We thank Professor Kawada for his careful reading of our paper. He raises a number of issues that we address here. First, it is important to recognise that, while we used the same study (the English Longitudinal Study of Ageing, ELSA) in each of the papers he describes, 1,2 we asked very different questions of the data.
In the first paper, 2 we were interested in whether depression symptom severity, across the full range of scores measured on a single occasion, was related to later risk of all-cause mortality. If mortality effects are seen in people with mild-to-moderate depression, this could potentially point to the need for treatment at lower levels than is currently the case. Wishing to test whether the dose–response association we found for psychological distress (a combined measure of depression and anxiety) and all-cause mortality in the Health Surveys for England – Scottish Health Surveys collaboration was replicated using a depression-specific inventory, 3 we used an administration of the Center for Epidemiologic Studies Depression Scale (CES-D) during wave 1 of data collection in ELSA. On relating those scores (higher score indicated greater depression severity) to mortality experience over the following 9 years, after basic statistical adjustments, there was a stepwise effect that, as Kawada indicates, seemed to plateau in people reporting the most severe symptoms.
In the second paper, recognising that symptoms of depression tend to be, as Kawada points out, time-varying, 4,5 in order to better capture depression exposure we capitalised on the serial measurements made over 4 waves of data collection (8 years) in ELSA, which is rare in population-based studies. We found that the number of waves a study member was denoted as a ‘case’ (based on a score of ⩾3 on the CES-D) was positively associated with deaths occurring after the final wave of data capture. Again, we found evidence of a dose–response effect. Importantly, in both papers, taking into account differences across the depression groups in levels of physical activity, cognitive function, functional impairments and physical illness led to complete attenuation of any relationships. This suggests that these factors either confound or mediate the depression–mortality gradient.
Contrary to Kawada's view, we do not think that studies of sick populations – in the examples given, patients with cardiovascular disease (CVD) – offer any insight into the link between depression and the future occurrence of CVD events (aetiology). In our papers, concerns regarding a lack of statistical power (for analyses of depression duration) and space constraints (for analyses of depression severity) prevented us from reporting relationships with cause-specific mortality, including CVD. We take this opportunity to do so here. Figure 1 shows the analysis requested by Kawada. We see associations of the duration of depression symptoms (Fig. 1a: 233 CVD deaths in 9560 people over a median of 3.6 years of follow-up adjusted for age and gender) and the severity of symptoms (Fig. 1b: 703 CVD deaths in 11 104 people over a median of 9.7 years of follow-up adjusted for age, gender and ethnicity) with CVD mortality. These figures show a somewhat similar shape to that apparent for all-cause mortality for the association with duration of depressive symptoms and a flatter association for symptom severity. In both analyses the wide confidence intervals illustrate the low precision of the point estimates.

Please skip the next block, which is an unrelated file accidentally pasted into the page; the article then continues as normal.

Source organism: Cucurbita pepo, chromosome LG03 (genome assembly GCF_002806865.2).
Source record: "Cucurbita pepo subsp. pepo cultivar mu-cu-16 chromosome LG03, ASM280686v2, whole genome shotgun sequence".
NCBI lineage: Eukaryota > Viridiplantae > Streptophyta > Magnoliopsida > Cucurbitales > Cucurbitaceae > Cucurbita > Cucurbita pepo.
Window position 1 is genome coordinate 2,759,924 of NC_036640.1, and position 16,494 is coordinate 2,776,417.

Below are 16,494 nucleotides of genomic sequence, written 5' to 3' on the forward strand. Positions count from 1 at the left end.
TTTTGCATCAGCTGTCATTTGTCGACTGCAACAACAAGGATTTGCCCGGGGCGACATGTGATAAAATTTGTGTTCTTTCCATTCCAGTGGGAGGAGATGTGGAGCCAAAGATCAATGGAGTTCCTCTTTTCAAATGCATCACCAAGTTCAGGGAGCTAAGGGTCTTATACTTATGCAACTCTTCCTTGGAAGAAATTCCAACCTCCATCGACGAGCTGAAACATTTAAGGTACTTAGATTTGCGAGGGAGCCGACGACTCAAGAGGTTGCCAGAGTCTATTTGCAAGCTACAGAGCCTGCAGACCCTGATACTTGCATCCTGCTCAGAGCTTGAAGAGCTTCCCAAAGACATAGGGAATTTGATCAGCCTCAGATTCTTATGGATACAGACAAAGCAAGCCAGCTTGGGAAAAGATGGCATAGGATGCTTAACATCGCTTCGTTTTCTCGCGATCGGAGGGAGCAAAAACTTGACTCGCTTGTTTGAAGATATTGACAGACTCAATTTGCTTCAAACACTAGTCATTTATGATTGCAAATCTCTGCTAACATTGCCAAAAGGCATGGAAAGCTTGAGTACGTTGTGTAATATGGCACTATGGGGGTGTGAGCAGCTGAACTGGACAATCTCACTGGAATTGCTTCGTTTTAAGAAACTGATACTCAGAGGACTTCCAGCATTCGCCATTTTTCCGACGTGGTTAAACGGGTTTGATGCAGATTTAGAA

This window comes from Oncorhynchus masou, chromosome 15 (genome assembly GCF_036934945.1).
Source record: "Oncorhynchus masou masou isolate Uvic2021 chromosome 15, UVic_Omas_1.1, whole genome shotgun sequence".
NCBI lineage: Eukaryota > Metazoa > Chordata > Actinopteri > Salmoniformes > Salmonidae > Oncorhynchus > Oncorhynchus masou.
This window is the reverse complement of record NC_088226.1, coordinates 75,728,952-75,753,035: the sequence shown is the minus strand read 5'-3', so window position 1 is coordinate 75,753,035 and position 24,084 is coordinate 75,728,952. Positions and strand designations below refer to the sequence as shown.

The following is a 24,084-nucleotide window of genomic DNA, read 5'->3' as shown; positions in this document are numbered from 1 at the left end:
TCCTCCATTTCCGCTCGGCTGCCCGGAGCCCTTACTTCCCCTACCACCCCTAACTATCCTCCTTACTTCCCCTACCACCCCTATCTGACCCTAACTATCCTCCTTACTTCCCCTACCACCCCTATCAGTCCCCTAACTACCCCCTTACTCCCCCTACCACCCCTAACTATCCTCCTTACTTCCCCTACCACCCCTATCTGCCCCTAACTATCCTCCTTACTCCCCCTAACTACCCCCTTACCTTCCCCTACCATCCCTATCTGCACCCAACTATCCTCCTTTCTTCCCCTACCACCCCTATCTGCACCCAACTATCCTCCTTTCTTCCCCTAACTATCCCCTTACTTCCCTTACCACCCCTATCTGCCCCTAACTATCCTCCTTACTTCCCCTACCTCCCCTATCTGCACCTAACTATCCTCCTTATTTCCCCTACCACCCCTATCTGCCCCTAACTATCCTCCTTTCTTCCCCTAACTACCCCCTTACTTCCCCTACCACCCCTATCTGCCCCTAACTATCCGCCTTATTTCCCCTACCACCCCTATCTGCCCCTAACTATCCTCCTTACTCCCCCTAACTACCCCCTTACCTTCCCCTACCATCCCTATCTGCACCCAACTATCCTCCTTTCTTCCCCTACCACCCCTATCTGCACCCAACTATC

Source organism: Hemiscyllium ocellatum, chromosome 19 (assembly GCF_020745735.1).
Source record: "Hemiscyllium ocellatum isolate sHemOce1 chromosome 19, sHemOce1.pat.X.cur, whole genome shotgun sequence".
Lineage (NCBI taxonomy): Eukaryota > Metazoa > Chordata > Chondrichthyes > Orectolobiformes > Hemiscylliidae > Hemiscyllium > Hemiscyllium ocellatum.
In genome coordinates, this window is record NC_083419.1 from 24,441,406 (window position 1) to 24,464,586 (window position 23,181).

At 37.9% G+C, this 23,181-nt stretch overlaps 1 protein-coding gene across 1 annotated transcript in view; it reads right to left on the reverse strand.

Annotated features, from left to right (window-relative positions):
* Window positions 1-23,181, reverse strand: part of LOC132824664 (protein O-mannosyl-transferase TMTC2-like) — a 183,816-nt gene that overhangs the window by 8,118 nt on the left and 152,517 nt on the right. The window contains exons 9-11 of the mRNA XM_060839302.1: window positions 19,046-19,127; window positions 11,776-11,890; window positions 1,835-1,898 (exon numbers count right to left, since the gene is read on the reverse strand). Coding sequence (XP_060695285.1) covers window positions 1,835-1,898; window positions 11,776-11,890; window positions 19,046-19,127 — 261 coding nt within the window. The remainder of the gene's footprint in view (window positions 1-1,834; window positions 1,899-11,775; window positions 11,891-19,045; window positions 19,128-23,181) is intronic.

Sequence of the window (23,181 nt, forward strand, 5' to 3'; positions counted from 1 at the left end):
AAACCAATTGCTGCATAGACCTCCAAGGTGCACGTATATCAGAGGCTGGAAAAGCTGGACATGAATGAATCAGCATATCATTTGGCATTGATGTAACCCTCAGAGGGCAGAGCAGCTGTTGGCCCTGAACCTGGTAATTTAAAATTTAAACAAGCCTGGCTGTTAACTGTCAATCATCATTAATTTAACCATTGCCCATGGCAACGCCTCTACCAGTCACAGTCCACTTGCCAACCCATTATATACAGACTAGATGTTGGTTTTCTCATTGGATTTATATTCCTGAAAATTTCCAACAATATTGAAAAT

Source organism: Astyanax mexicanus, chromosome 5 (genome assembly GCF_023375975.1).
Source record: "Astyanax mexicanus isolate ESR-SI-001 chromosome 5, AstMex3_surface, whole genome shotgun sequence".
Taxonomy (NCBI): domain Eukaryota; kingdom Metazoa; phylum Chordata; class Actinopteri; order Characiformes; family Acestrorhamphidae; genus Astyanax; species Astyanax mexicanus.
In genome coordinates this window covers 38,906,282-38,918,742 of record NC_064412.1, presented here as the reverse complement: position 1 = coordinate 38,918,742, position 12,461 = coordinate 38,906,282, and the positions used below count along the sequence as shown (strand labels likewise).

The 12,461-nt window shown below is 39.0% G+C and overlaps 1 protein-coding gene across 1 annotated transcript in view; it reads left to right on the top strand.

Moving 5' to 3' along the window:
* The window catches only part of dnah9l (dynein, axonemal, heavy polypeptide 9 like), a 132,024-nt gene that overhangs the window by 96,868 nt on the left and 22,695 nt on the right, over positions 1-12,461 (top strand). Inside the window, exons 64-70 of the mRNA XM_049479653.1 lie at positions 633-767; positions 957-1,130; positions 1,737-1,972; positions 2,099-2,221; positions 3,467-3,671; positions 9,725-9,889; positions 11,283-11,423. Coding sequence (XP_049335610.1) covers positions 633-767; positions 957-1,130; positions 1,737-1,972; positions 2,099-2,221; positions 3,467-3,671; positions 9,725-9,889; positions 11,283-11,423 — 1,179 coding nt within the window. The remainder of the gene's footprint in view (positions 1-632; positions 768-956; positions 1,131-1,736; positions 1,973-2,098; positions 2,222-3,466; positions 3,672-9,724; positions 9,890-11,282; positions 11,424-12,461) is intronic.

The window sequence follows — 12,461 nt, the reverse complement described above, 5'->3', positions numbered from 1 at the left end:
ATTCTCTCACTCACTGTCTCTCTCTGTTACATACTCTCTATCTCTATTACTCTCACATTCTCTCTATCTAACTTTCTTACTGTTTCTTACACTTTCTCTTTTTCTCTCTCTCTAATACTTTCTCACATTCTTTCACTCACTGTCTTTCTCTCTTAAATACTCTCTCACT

In conclusion, our results seem to accord with extant literature that has found basic adjustments reveal effects are lost after taking into account multiple covariates. Advancing this field now requires a more rigorous examination of cause and effect. Among other approaches, this could be tested using aetiological trials in which the impact of successful treatment for depression on CVD risk is quantified, or using Mendelian randomisation where gene variants for depression are employed as instrumental variables to explore apparently unconfounded associations with CVD.